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Passionate Spirit: The Life of Alma Mahler Kindle Edition
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"A well-rounded portrait of an imperious woman and her eventful life."―Kirkus Reviews --This text refers to an alternate kindle_edition edition.
About the Author
- ASIN : B07MPPZ7BP
- Publisher : Basic Books; Illustrated edition (September 10, 2019)
- Publication date : September 10, 2019
- Language : English
- File size : 35331 KB
- Text-to-Speech : Enabled
- Enhanced typesetting : Enabled
- X-Ray : Not Enabled
- Word Wise : Enabled
- Print length : 307 pages
- Page numbers source ISBN : 0465096719
- Lending : Not Enabled
- Best Sellers Rank: #275,870 in Kindle Store (See Top 100 in Kindle Store)
- Customer Reviews:
Top reviews from the United States
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When WW2 started, she had to flee from her homeland, Austria, to France and then to the USA. She was a woman who had many personal tragedies (she lost three of her four children at an early age each) and died at the ripe age of 86 in New York after having had many strokes .
The author used many new sources, hitherto unknown and gives many details about the cultural, political and social times that were in the backgroud of her life during the 20th century. So far, so good.
However, this book has some points which merit to be called controversial. In my view, the authors' insistence that Alma's legacy was in the many compositions she left is dubious. One can hardly talk about her as being a composer.
Second, there are some errors, for example a photo following page 320 where Otto Klemperer is called a composer. This was never so. There are some more inaccuracies .With all this said, one can enjoy this book , if you are interested in a light read.
Top reviews from other countries
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"For Alma's seventieth birthday on 31 August 1949, Gustave and Gusti Arlt asked her friends to contribute to a leather-bound book of appreciations. Seventy-seven people - companions from every stage of her life - responded, including Kurt von Schuschnigg from his exile in St Louis, the writers Carl Zuckmayer, Freanz Theodor Csokor, Lion Feuchtwanger, Heinrich Mann, Fritz von Unruh; composers Benjamin Britten, Ernst Krenek, Darius Milhaud, Igor Stravinsky; conductors Erich Kleiber, Eugene Ormandy, Leopold Stokowski and Bruno Walter. Willy Hass, Werfel's boyhood friend, sent a tribute to this 'timeless woman' with her keen mind', 'unfailing helpfulness', and her charm, who 'beautified the lives of everyone who has had the honour of loving and honouring you'. Walter Gropius wrote from Cambridge, England, 'Past and present join together! Heartfelt thoughts!'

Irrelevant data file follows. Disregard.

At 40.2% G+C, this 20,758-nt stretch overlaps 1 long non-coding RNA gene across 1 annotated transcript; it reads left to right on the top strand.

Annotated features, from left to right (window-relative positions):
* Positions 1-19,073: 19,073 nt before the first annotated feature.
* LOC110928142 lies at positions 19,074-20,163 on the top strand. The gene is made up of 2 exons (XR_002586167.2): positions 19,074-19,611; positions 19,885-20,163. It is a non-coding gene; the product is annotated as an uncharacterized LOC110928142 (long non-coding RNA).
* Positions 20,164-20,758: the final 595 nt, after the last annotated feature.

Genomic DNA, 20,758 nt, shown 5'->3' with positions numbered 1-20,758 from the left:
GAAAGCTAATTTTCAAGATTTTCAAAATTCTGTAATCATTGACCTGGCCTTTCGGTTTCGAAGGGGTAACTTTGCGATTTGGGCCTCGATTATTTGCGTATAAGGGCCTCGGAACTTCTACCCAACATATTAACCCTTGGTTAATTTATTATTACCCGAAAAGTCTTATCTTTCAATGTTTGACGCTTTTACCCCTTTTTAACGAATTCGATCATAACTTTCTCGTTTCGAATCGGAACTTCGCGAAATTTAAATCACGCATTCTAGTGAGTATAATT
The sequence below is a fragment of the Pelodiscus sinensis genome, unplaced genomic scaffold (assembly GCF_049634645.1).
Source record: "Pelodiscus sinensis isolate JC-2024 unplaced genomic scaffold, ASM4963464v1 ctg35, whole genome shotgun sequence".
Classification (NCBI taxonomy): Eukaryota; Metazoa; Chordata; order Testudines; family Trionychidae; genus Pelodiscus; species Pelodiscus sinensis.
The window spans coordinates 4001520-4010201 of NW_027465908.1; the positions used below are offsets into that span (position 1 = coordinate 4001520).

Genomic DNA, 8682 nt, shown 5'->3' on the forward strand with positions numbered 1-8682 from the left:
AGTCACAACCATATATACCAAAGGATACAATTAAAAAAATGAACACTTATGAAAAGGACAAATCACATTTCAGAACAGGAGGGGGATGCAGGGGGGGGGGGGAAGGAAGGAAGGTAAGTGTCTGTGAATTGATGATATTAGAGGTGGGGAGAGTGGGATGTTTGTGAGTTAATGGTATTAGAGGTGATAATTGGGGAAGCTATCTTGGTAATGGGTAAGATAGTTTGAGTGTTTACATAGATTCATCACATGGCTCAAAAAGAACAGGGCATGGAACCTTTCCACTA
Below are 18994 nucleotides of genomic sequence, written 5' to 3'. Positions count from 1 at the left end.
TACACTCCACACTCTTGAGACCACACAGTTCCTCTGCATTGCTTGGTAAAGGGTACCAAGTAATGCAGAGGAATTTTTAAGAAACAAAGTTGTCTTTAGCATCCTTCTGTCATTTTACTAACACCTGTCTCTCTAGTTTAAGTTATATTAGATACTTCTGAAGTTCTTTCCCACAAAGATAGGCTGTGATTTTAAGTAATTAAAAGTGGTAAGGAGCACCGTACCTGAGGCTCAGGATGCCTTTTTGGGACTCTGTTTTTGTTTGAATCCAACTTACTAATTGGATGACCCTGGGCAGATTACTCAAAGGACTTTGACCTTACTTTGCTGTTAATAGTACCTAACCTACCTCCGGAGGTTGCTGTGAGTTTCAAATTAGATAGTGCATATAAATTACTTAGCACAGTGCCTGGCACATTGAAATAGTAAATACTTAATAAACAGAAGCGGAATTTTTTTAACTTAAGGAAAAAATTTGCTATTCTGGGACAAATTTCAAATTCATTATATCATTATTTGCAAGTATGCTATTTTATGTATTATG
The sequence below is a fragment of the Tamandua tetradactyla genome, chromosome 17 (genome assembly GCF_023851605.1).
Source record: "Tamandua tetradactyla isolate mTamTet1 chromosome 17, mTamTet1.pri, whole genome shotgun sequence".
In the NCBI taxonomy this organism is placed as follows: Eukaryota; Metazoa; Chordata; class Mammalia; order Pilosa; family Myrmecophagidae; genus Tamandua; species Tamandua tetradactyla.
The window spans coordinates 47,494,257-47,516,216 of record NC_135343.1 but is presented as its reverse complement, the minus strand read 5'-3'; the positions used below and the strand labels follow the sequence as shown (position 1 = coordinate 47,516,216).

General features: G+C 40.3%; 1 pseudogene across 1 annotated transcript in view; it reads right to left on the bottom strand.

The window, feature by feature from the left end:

"Schoenberg was not present but he composed a birthday canon based on the text: 'The centre of gravity in your own solar system circled by glowing satellites, this is how your life appears to the admirer.' ... Thomas Mann was unusually effusive as he praised 'the joyful stimulation that exudes from your personality, a human nature in female form, a great woman..." (p.379 of the book)
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Alma's life really feels like a soap opera cast against one of the most tragic episodes of modern history. To read her life is to read a brief timeline of the German-Austrian art and political events from the turn of the century until after the war. But this biography itself is much more than name-dropping. The portrait of a struggling woman before the age of femininity is through and through. The opinions taken from her immediate family and friends circle are well balanced. Direct reference to her own often disputable account is careful and always cross referenced with other sources whenever possible. Overall it's a very satisfying read.
The only bone in the chicken that I can pick is that the central thesis - "music was the voice through which she could express her passionate spirit. Her own music is her lasting, and living, legacy" - was not at all fully explored. Merely one page at the very end of the book to summarise Alma's life-long work in music. There is no systematic analysis on her style and influence. But then Cate Haste is not a specialist on musical history, nor is Alma Mahler's feet only deep in music. Alma was controversy itself, and she is best served that way. A definitive statement doesn't do justice to her. So maybe the book is better off without the last page that gives the feeling of being snatched up at breakfast on the day it was sent to print, as Puccini often did.